IMG_6599I wear these socks a lot and thought I could offer a pretty accurate overview for those who have not. To me Wigwams and Weejuns are like peanut butter & jelly, but let me just say to those who have never worn this style of sock before that it may be an acquired taste type of thing. Wigwam 625s are scratchy and itchy at first, but this goes away after a few washes or did for me. They don’t have any elastic so surprise surprise they don’t stay up well… at all. So you will find yourself bending over to pull them up throughout the day. They are also thicker than the modern white sock, but I think that is one of their best attributes. I weathered through  all of this and somehow they grew on me. Now I find them both comfortable and comforting.
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Keds 1960If you want to wear a white sock with your loafers the Wigwam 625 is that white sock. As I said it is really more of a cream color and they are wool blend which gives them some nice texture. Alternatively you could substitute any cream colored wool sock with a little thickness if the classics don’t work out for you. These socks are not only the right sock for the penny loafer look, but they also look cool with canvas sneakers, mocs, boots, and almost any other casual shoe. While I can’t imagine playing a game of basketball in them like they did back in the day you can count me as a fan.

Brooks Still Sells 3/2 Roll Sack Sport Coats

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I almost didn’t include Brooks Brothers on the best trad clothing stores post last week. The reason being that they don’t offer any sack cuts with a 3/2 roll minus that one blazer. It turns out that I was wrong.

Before I excluded Brooks from last week’s post I thought that I might as well at least visit the site to confirm. There I found two 3/2 roll sack tweed sport coats. I was impressed which is a little sad to say, but it’s still encouraging. Something is almost always better than nothing.

Grey 3/2 Roll Tweed Jacket

Black & White 3/2 roll BrooksTweed Sport Coat – $498

The first thing that actually caught my eye about these jackets was the name. I noticed that Brooks is using the BrooksTweed label. BrooksTweed is described as, “a unique blend of Scotland’s soft Shetland and rugged cheviot wools.” I didn’t think that they used this term lately but on the site there are other BrooksTweeds on sale so presumably they are from the previous season. Regardless I like the term just like I like the BrooksFlannel labels (I have a few cool vintage ones to share soon). Note not all BrooksTweeds are 3/2 roll sacks.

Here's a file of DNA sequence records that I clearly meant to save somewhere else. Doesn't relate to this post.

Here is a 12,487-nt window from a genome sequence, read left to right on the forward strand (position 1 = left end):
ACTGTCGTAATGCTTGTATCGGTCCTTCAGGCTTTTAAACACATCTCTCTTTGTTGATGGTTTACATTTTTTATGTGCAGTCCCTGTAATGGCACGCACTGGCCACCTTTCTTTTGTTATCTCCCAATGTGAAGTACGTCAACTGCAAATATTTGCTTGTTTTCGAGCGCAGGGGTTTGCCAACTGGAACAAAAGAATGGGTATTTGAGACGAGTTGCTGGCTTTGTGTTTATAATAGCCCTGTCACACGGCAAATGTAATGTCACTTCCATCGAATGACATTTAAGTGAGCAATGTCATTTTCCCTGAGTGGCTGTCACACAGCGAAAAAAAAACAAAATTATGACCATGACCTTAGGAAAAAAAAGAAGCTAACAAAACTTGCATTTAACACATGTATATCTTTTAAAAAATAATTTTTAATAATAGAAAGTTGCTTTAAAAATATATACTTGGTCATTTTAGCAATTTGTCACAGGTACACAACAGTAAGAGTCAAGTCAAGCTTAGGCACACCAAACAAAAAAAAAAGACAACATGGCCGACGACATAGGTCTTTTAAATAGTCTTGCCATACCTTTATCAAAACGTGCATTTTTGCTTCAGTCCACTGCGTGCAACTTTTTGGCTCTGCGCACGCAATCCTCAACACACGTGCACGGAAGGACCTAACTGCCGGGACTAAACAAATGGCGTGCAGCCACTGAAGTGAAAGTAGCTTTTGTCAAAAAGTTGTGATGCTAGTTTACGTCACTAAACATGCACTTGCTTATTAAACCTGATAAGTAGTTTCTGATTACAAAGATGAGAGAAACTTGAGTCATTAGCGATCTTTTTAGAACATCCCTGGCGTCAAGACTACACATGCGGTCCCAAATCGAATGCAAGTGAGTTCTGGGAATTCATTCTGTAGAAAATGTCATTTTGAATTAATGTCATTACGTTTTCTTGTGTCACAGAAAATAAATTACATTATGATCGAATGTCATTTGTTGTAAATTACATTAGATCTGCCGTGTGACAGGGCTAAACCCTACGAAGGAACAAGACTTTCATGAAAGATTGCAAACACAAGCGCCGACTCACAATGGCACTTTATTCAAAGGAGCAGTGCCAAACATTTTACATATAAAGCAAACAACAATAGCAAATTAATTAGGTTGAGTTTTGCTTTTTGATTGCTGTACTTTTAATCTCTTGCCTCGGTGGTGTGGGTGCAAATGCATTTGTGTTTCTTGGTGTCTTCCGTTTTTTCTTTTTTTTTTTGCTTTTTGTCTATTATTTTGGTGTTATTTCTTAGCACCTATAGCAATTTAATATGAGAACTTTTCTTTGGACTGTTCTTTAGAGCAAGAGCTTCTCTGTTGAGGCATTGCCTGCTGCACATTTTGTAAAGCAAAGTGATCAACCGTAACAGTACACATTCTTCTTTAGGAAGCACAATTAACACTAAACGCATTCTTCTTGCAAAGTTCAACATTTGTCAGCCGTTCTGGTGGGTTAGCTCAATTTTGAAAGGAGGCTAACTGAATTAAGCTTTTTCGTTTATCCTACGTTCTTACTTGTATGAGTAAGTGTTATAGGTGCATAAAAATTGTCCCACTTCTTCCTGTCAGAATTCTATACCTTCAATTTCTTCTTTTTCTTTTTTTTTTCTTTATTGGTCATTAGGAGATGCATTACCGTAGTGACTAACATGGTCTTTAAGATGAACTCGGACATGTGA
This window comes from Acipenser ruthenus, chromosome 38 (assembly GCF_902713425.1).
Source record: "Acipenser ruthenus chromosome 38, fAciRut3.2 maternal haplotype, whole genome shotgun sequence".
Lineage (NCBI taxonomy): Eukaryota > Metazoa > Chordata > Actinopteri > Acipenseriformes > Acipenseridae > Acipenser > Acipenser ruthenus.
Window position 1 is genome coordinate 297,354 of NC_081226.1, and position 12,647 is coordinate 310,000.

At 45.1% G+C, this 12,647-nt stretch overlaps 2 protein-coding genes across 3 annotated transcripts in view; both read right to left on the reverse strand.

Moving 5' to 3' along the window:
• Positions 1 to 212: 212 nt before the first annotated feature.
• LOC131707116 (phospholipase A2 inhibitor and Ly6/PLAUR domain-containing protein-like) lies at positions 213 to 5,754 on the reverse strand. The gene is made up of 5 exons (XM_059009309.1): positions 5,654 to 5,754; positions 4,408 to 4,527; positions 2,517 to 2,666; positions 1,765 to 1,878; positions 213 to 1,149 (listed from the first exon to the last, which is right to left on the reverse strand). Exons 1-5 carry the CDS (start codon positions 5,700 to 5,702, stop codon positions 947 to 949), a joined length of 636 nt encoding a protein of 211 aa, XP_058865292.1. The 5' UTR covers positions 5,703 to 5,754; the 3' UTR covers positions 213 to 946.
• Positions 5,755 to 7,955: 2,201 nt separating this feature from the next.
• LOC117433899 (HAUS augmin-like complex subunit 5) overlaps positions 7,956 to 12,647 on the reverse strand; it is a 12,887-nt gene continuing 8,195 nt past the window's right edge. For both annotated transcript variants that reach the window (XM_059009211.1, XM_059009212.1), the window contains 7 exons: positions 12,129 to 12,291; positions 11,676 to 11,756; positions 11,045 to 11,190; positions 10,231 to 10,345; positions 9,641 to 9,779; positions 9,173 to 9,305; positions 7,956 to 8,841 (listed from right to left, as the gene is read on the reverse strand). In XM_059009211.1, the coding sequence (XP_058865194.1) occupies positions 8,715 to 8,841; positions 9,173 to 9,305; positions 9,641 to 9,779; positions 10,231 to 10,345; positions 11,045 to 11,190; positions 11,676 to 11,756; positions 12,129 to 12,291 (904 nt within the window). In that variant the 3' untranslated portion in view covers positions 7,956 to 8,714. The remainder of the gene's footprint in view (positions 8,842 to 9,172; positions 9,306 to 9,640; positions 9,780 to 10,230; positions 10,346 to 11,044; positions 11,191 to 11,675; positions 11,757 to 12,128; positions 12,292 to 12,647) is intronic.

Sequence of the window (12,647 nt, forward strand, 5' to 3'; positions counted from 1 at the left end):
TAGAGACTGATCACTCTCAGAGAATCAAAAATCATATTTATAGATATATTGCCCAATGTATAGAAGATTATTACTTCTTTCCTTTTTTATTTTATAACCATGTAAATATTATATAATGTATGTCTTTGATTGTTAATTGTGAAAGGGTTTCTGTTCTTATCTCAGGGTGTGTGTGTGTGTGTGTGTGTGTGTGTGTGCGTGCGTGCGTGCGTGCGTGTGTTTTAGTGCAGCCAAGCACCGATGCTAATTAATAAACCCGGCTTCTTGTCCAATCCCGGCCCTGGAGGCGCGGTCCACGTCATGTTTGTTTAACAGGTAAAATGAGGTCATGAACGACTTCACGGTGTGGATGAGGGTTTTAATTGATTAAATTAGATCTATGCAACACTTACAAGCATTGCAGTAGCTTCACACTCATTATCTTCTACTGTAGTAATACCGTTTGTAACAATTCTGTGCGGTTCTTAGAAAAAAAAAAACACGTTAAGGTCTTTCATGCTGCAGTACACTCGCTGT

Brown Brooks Brothers Tweed Sport Coat

Brown Herringbone BrooksTweed 3/2 roll Sack Sports Coat – $498

I thought the tweeds above were great. The colors are versatile and classic. The black and white may be as close to timeless as one can get. I prefer it to the brown as the brown reads a little warm for my taste, but I may change my mind if I saw it paired with khaki chinos. The price ($498) is not bad. I wish they had patch pockets, but like I said these are encouraging to see. There is no hook vent but it is in the center and there are swelled edges. Finally, they are made up in their Regent fit which is somewhere between the classic fit of the Madison and the very slim Milano fit.

In the end it turns out that Brooks Brothers still sells 3/2 roll sack sport coats. They even look nice and are fairly priced. Overall this is a positive sign from Brooks to know that they have not completely written off the sack style. Maybe just maybe I will check their site more frequently and maybe they will have stuff like this more frequently.